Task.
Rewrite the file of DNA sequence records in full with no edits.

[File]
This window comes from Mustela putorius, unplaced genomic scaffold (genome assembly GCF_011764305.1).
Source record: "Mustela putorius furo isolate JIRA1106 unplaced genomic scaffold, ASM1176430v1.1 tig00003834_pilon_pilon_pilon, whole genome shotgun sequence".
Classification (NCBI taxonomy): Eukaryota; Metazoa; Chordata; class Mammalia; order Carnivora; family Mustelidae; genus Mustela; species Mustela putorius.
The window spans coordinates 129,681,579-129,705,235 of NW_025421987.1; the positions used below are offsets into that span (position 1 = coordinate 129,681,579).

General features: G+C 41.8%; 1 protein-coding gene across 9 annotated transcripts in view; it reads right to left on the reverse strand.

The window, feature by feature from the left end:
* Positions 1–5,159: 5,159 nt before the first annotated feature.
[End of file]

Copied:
This window comes from Mustela putorius, unplaced genomic scaffold (genome assembly GCF_011764305.1).
Source record: "Mustela putorius furo isolate JIRA1106 unplaced genomic scaffold, ASM1176430v1.1 tig00003834_pilon_pilon_pilon, whole genome shotgun sequence".
Classification (NCBI taxonomy): Eukaryota; Metazoa; Chordata; class Mammalia; order Carnivora; family Mustelidae; genus Mustela; species Mustela putorius.
The window spans coordinates 129,681,579-129,705,235 of NW_025421987.1; the positions used below are offsets into that span (position 1 = coordinate 129,681,579).

General features: G+C 41.8%; 1 protein-coding gene across 9 annotated transcripts in view; it reads right to left on the reverse strand.

The window, feature by feature from the left end:
* Positions 1–5,159: 5,159 nt before the first annotated feature.